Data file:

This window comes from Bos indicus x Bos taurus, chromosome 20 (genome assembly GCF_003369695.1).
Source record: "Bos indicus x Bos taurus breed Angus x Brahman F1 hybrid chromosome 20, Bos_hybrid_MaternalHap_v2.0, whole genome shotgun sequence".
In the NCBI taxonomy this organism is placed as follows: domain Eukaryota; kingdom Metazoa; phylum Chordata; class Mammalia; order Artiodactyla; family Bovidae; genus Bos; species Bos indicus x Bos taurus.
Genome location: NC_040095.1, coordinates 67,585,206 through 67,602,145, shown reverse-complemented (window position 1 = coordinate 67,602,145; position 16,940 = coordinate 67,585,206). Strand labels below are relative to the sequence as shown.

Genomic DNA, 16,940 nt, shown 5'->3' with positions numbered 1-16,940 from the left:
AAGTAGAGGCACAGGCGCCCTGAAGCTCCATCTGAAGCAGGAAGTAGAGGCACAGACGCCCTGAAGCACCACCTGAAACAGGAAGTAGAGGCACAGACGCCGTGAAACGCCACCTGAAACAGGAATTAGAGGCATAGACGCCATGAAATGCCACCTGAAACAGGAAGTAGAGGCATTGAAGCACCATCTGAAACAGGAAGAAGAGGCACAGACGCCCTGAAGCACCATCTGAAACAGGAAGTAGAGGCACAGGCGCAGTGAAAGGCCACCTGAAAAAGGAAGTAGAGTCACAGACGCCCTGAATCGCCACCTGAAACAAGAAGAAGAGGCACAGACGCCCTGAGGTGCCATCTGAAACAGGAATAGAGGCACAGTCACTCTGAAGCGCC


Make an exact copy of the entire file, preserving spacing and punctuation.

This window comes from Bos indicus x Bos taurus, chromosome 20 (genome assembly GCF_003369695.1).
Source record: "Bos indicus x Bos taurus breed Angus x Brahman F1 hybrid chromosome 20, Bos_hybrid_MaternalHap_v2.0, whole genome shotgun sequence".
In the NCBI taxonomy this organism is placed as follows: domain Eukaryota; kingdom Metazoa; phylum Chordata; class Mammalia; order Artiodactyla; family Bovidae; genus Bos; species Bos indicus x Bos taurus.
Genome location: NC_040095.1, coordinates 67,585,206 through 67,602,145, shown reverse-complemented (window position 1 = coordinate 67,602,145; position 16,940 = coordinate 67,585,206). Strand labels below are relative to the sequence as shown.

Genomic DNA, 16,940 nt, shown 5'->3' with positions numbered 1-16,940 from the left:
AAGTAGAGGCACAGGCGCCCTGAAGCTCCATCTGAAGCAGGAAGTAGAGGCACAGACGCCCTGAAGCACCACCTGAAACAGGAAGTAGAGGCACAGACGCCGTGAAACGCCACCTGAAACAGGAATTAGAGGCATAGACGCCATGAAATGCCACCTGAAACAGGAAGTAGAGGCATTGAAGCACCATCTGAAACAGGAAGAAGAGGCACAGACGCCCTGAAGCACCATCTGAAACAGGAAGTAGAGGCACAGGCGCAGTGAAAGGCCACCTGAAAAAGGAAGTAGAGTCACAGACGCCCTGAATCGCCACCTGAAACAAGAAGAAGAGGCACAGACGCCCTGAGGTGCCATCTGAAACAGGAATAGAGGCACAGTCACTCTGAAGCGCC